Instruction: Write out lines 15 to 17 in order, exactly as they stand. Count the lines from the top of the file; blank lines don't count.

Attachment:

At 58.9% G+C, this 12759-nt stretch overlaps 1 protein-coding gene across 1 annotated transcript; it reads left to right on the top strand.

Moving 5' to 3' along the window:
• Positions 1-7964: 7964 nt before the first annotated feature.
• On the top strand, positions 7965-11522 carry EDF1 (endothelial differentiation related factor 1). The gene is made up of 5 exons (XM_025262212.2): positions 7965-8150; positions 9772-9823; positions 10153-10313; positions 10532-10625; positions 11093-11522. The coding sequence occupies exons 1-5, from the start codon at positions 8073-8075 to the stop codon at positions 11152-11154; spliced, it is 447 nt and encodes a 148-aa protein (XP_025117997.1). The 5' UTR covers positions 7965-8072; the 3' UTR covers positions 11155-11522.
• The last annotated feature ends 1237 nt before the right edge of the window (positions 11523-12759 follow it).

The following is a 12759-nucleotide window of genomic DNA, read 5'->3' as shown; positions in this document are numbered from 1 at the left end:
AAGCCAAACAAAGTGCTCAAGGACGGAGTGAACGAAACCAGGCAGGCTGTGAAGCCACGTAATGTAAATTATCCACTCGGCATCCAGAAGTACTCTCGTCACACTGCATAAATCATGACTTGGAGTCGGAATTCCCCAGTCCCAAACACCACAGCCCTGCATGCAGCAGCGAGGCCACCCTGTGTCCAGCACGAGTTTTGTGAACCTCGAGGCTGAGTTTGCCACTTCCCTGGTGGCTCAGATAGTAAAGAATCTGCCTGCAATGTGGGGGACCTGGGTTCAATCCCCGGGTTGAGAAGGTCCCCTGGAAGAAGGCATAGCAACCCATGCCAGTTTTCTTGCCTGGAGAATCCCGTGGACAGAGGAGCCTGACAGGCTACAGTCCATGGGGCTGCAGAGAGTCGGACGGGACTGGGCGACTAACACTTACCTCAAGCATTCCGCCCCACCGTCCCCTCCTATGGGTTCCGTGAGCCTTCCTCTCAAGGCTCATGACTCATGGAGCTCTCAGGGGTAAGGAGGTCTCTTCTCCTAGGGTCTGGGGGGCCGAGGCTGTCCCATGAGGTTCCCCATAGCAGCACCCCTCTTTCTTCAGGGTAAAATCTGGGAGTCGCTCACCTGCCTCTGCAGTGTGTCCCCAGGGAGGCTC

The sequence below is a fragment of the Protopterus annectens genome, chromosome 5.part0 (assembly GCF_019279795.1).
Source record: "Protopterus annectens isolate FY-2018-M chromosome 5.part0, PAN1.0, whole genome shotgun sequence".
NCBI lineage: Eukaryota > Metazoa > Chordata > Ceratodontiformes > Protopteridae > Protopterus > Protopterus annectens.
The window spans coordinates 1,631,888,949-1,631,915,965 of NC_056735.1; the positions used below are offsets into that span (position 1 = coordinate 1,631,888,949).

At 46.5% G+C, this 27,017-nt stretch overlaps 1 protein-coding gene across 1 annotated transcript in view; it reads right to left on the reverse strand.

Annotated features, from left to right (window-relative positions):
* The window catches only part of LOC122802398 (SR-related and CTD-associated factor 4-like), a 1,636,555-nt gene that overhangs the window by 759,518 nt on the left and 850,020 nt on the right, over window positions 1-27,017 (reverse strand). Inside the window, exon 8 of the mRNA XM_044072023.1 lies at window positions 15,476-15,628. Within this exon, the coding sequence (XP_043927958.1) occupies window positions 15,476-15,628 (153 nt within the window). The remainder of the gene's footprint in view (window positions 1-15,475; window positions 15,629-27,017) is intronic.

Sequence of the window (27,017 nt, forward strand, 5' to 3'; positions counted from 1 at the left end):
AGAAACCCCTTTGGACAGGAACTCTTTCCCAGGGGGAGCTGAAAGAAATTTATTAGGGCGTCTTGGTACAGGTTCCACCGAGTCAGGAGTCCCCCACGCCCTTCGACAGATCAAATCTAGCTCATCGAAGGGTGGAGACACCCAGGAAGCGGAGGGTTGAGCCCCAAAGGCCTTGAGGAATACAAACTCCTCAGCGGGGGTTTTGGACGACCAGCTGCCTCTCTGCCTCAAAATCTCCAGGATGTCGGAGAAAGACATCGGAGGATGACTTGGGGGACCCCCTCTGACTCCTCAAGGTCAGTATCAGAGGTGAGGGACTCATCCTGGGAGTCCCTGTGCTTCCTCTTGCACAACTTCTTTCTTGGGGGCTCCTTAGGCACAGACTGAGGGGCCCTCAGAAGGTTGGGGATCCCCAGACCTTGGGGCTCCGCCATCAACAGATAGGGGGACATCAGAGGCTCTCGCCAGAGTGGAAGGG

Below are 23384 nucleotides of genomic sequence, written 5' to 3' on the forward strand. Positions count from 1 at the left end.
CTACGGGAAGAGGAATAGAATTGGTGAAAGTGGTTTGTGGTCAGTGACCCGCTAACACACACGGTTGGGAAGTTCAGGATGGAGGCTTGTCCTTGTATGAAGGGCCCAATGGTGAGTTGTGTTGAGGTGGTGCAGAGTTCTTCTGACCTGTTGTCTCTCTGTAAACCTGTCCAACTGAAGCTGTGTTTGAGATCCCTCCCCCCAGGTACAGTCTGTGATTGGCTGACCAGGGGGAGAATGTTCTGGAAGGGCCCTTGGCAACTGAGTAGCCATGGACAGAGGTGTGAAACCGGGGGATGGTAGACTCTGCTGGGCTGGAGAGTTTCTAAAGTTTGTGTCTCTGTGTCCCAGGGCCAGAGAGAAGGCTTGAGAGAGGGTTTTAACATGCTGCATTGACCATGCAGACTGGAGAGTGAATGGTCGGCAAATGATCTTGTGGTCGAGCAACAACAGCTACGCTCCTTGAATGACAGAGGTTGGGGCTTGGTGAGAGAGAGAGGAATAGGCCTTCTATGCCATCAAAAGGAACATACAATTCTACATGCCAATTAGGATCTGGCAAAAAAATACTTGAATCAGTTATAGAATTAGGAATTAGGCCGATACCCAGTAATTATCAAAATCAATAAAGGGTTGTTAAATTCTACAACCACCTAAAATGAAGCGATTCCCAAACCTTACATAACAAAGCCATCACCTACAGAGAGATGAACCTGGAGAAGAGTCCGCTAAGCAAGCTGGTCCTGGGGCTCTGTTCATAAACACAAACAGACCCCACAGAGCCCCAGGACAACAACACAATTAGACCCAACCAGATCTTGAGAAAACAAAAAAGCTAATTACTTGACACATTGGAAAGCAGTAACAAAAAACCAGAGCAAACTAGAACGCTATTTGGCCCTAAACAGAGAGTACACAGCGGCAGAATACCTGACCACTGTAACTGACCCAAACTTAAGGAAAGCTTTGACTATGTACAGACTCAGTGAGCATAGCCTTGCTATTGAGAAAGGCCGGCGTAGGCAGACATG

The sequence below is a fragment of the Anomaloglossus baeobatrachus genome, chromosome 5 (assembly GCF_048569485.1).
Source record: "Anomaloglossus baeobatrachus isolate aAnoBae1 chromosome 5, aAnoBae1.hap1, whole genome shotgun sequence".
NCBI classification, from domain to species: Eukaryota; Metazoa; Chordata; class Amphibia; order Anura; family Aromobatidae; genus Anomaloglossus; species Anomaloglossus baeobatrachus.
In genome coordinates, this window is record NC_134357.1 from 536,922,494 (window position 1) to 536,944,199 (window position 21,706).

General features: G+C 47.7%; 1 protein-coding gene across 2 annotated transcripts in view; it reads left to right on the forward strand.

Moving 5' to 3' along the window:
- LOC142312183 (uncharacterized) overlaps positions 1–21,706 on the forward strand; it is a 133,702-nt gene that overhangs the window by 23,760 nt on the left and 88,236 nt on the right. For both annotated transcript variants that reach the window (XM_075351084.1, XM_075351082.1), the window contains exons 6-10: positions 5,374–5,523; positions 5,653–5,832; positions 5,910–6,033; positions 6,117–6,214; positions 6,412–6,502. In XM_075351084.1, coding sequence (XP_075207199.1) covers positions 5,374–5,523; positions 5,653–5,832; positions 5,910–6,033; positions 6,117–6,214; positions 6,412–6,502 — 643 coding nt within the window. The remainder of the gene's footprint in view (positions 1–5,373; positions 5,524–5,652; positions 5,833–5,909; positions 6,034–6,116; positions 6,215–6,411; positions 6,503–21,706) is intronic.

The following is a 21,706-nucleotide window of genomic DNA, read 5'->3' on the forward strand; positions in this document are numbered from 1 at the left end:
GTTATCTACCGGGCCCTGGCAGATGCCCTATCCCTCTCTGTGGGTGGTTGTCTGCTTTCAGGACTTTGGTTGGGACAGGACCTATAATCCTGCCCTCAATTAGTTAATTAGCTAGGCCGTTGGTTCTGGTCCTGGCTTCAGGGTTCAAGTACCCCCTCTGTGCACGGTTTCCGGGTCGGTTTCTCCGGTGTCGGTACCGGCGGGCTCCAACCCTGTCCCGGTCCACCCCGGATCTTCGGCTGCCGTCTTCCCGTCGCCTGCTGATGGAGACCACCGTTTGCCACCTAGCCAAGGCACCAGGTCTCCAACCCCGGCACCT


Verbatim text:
Sequence of the window (27,017 nt, forward strand, 5' to 3'; positions counted from 1 at the left end):
AGAAACCCCTTTGGACAGGAACTCTTTCCCAGGGGGAGCTGAAAGAAATTTATTAGGGCGTCTTGGTACAGGTTCCACCGAGTCAGGAGTCCCCCACGCCCTTCGACAGATCAAATCTAGCTCATCGAAGGGTGGAGACACCCAGGAAGCGGAGGGTTGAGCCCCAAAGGCCTTGAGGAATACAAACTCCTCAGCGGGGGTTTTGGACGACCAGCTGCCTCTCTGCCTCAAAATCTCCAGGATGTCGGAGAAAGACATCGGAGGATGACTTGGGGGACCCCCTCTGACTCCTCAAGGTCAGTATCAGAGGTGAGGGACTCATCCTGGGAGTCCCTGTGCTTCCTCTTGCACAACTTCTTTCTTGGGGGCTCCTTAGGCACAGACTGAGGGGCCCTCAGAAGGTTGGGGATCCCCAGACCTTGGGGCTCCGCCATCAACAGATAGGGGGACATCAGAGGCTCTCGCCAGAGTGGAAGGG

Below are 23384 nucleotides of genomic sequence, written 5' to 3' on the forward strand. Positions count from 1 at the left end.